Systemic and transformative change
The enormity of these persisting challenges makes it imperative to advocate for genuine and inclusive sustainability. We must build back better, and systemic and transformative change is essential. With our joint RECLAIM SUSTAINABILITY! programme, we will work on fostering inclusive and sustainable value chains in which the interests, voices and rights of the farmers, workers, miners and citizens are represented and heard in decision making. We will focus our efforts on a number of essential thematic areas: sustainable use of natural resources, decent work, fair value distribution and sustainable consumption. In all this, gender and social inclusion will also form an essential part of our work.
“Really, how can the producer be first when in fact they are often considered last in practically every aspect of the supply chain? For us in West Africa, we are really upbeat about the RS programme as it promises to create the ambience for us to work cooperatively with other stakeholders in order to elevate the position of farmers and other producers, so they are heard among the first, and have a significant share in the value created by 2025.”
Isaac Gyamfi, Solidaridad West Africa
The RECLAIM SUSTAINABILITY! Programme (2021-2025) will be implemented in the following countries: Ghana, Sierra Leone, Ivory Coast, Zambia, Malawi, Mozambique, Kenya, Uganda, Ethiopia, Egypt, China, India, Bangladesh, Indonesia, Honduras, Colombia, Peru, and the Netherlands (in the larger European context).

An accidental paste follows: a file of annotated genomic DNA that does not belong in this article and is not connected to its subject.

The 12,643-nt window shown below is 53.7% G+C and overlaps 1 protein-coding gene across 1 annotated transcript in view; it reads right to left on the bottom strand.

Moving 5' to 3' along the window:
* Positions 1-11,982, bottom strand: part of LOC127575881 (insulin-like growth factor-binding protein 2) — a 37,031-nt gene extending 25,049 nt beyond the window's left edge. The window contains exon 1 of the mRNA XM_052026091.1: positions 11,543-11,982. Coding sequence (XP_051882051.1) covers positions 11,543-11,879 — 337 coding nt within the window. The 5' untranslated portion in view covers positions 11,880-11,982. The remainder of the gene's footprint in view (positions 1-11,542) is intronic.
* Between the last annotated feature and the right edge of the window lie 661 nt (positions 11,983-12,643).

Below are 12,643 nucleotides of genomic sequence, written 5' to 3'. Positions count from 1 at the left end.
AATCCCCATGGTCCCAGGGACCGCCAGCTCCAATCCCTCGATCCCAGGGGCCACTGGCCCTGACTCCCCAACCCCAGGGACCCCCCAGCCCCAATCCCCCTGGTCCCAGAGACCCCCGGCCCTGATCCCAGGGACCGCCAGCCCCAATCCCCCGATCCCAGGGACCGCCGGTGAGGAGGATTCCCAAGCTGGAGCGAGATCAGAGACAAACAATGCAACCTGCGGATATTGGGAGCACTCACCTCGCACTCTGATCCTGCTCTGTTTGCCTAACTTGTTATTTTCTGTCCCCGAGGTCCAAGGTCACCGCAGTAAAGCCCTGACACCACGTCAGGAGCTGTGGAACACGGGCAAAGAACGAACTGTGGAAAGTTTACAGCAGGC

Our consortium involves nine partners working closely together towards these joint goals: TrustAfrica, Business Watch Indonesia (BWI), Fairfood, Solidaridad West Africa, Solidaridad Southern Africa, Solidaridad East & Central Africa, Solidaridad Asia, Fundación Solidaridad Latinoamericana, and Solidaridad Europe. This programme will be implemented in a strategic partnership with the Dutch Ministry of Foreign Affairs, which provides the financial support for the programmes worldwide (a total of 53.7 million euros).
“I am very proud that we have such a strong consortium with organizations deeply rooted in the global South; together we will be able to make the voices of the South heard loud and clear and work towards more inclusive and sustainable supply chains!
My ambition is to make a big leap towards a world where it is considered normal that we take into account the interests of the farmers and workers at the beginning of international value chains in all policy decisions that directly impact their livelihoods worldwide.”
Heske Verburg, Solidaridad Europe
A Solidaridad event in the Netherlands about sustainability in the fashion industry. Photo credits: @Jeanette Huisman
Worldwide impact across value chains and three impact pathways
The RECLAIM SUSTAINABILITY! programme will be implemented in 17 selected countries across Africa, Asia and Latin America, as well as have a strategic role in Europe geared at amplifying the voices of producers and civil society in the South. We will work in the value chains of cocoa, coffee, tea, palm oil, cotton & textiles, and gold; with a special focus on the local food systems in Africa. Creating systemic and transformative change towards genuine sustainability requires cooperation on all levels involved: a responsible private sector, a vibrant and strong civil society, and a supportive public sector.